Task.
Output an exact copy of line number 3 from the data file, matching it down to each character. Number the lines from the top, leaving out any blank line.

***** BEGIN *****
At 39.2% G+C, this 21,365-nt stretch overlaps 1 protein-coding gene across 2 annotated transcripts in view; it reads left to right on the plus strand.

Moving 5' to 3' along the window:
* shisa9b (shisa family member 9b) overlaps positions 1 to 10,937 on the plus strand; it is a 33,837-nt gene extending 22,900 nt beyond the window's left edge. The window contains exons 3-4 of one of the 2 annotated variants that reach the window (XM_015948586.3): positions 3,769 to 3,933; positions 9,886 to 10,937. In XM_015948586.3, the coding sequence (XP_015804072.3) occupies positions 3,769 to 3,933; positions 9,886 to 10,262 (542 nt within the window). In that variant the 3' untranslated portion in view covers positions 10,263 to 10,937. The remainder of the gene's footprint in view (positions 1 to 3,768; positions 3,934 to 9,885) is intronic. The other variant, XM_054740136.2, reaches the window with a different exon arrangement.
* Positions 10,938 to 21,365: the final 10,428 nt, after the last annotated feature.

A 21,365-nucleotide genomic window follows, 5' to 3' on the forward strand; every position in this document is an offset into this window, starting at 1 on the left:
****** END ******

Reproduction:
* shisa9b (shisa family member 9b) overlaps positions 1 to 10,937 on the plus strand; it is a 33,837-nt gene extending 22,900 nt beyond the window's left edge. The window contains exons 3-4 of one of the 2 annotated variants that reach the window (XM_015948586.3): positions 3,769 to 3,933; positions 9,886 to 10,937. In XM_015948586.3, the coding sequence (XP_015804072.3) occupies positions 3,769 to 3,933; positions 9,886 to 10,262 (542 nt within the window). In that variant the 3' untranslated portion in view covers positions 10,263 to 10,937. The remainder of the gene's footprint in view (positions 1 to 3,768; positions 3,934 to 9,885) is intronic. The other variant, XM_054740136.2, reaches the window with a different exon arrangement.